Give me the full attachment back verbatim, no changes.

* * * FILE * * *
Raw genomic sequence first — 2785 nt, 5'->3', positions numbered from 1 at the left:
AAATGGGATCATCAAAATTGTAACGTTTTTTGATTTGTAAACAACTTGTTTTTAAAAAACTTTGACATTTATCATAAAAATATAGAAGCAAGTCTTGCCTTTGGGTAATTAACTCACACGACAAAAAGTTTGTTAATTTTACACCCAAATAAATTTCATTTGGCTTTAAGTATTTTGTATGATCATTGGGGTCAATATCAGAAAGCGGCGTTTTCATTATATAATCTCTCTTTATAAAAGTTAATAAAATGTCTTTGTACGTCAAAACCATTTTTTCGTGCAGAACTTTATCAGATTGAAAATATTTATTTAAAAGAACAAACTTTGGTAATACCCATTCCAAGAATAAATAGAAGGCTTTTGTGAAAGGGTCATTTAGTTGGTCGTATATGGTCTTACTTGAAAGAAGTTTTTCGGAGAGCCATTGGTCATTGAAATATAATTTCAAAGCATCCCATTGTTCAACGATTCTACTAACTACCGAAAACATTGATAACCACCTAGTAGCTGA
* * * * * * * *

Raw genomic sequence first — 2785 nt, 5'->3', positions numbered from 1 at the left:
AAATGGGATCATCAAAATTGTAACGTTTTTTGATTTGTAAACAACTTGTTTTTAAAAAACTTTGACATTTATCATAAAAATATAGAAGCAAGTCTTGCCTTTGGGTAATTAACTCACACGACAAAAAGTTTGTTAATTTTACACCCAAATAAATTTCATTTGGCTTTAAGTATTTTGTATGATCATTGGGGTCAATATCAGAAAGCGGCGTTTTCATTATATAATCTCTCTTTATAAAAGTTAATAAAATGTCTTTGTACGTCAAAACCATTTTTTCGTGCAGAACTTTATCAGATTGAAAATATTTATTTAAAAGAACAAACTTTGGTAATACCCATTCCAAGAATAAATAGAAGGCTTTTGTGAAAGGGTCATTTAGTTGGTCGTATATGGTCTTACTTGAAAGAAGTTTTTCGGAGAGCCATTGGTCATTGAAATATAATTTCAAAGCATCCCATTGTTCAACGATTCTACTAACTACCGAAAACATTGATAACCACCTAGTAGCTGA